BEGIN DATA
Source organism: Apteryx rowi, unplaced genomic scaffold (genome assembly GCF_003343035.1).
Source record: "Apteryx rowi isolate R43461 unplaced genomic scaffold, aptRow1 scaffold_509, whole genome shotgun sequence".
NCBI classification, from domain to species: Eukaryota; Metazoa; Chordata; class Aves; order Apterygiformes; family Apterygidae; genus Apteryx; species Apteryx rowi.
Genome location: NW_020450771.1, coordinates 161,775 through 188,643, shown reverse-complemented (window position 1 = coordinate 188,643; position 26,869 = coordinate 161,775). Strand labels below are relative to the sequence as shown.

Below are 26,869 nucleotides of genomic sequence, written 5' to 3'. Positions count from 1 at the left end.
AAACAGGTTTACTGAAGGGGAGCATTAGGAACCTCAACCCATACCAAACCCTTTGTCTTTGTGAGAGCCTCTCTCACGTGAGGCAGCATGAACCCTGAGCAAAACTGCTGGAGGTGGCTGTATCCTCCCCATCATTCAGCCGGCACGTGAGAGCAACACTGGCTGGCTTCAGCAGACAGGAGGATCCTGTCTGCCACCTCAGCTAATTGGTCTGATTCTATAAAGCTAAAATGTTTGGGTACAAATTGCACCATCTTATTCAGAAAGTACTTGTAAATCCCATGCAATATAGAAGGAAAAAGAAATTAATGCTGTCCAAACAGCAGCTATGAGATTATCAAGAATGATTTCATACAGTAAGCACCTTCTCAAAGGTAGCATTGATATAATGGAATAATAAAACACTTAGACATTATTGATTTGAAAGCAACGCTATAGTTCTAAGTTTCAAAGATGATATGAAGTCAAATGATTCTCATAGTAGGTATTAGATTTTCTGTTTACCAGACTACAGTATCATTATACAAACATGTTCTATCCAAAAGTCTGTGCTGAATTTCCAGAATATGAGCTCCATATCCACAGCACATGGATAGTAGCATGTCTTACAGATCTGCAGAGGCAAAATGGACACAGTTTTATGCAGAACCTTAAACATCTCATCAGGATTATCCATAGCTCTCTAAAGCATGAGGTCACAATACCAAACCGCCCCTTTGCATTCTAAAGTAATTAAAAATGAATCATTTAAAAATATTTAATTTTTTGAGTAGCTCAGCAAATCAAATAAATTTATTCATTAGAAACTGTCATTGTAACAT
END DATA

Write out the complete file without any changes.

Source organism: Apteryx rowi, unplaced genomic scaffold (genome assembly GCF_003343035.1).
Source record: "Apteryx rowi isolate R43461 unplaced genomic scaffold, aptRow1 scaffold_509, whole genome shotgun sequence".
NCBI classification, from domain to species: Eukaryota; Metazoa; Chordata; class Aves; order Apterygiformes; family Apterygidae; genus Apteryx; species Apteryx rowi.
Genome location: NW_020450771.1, coordinates 161,775 through 188,643, shown reverse-complemented (window position 1 = coordinate 188,643; position 26,869 = coordinate 161,775). Strand labels below are relative to the sequence as shown.

Below are 26,869 nucleotides of genomic sequence, written 5' to 3'. Positions count from 1 at the left end.
AAACAGGTTTACTGAAGGGGAGCATTAGGAACCTCAACCCATACCAAACCCTTTGTCTTTGTGAGAGCCTCTCTCACGTGAGGCAGCATGAACCCTGAGCAAAACTGCTGGAGGTGGCTGTATCCTCCCCATCATTCAGCCGGCACGTGAGAGCAACACTGGCTGGCTTCAGCAGACAGGAGGATCCTGTCTGCCACCTCAGCTAATTGGTCTGATTCTATAAAGCTAAAATGTTTGGGTACAAATTGCACCATCTTATTCAGAAAGTACTTGTAAATCCCATGCAATATAGAAGGAAAAAGAAATTAATGCTGTCCAAACAGCAGCTATGAGATTATCAAGAATGATTTCATACAGTAAGCACCTTCTCAAAGGTAGCATTGATATAATGGAATAATAAAACACTTAGACATTATTGATTTGAAAGCAACGCTATAGTTCTAAGTTTCAAAGATGATATGAAGTCAAATGATTCTCATAGTAGGTATTAGATTTTCTGTTTACCAGACTACAGTATCATTATACAAACATGTTCTATCCAAAAGTCTGTGCTGAATTTCCAGAATATGAGCTCCATATCCACAGCACATGGATAGTAGCATGTCTTACAGATCTGCAGAGGCAAAATGGACACAGTTTTATGCAGAACCTTAAACATCTCATCAGGATTATCCATAGCTCTCTAAAGCATGAGGTCACAATACCAAACCGCCCCTTTGCATTCTAAAGTAATTAAAAATGAATCATTTAAAAATATTTAATTTTTTGAGTAGCTCAGCAAATCAAATAAATTTATTCATTAGAAACTGTCATTGTAACAT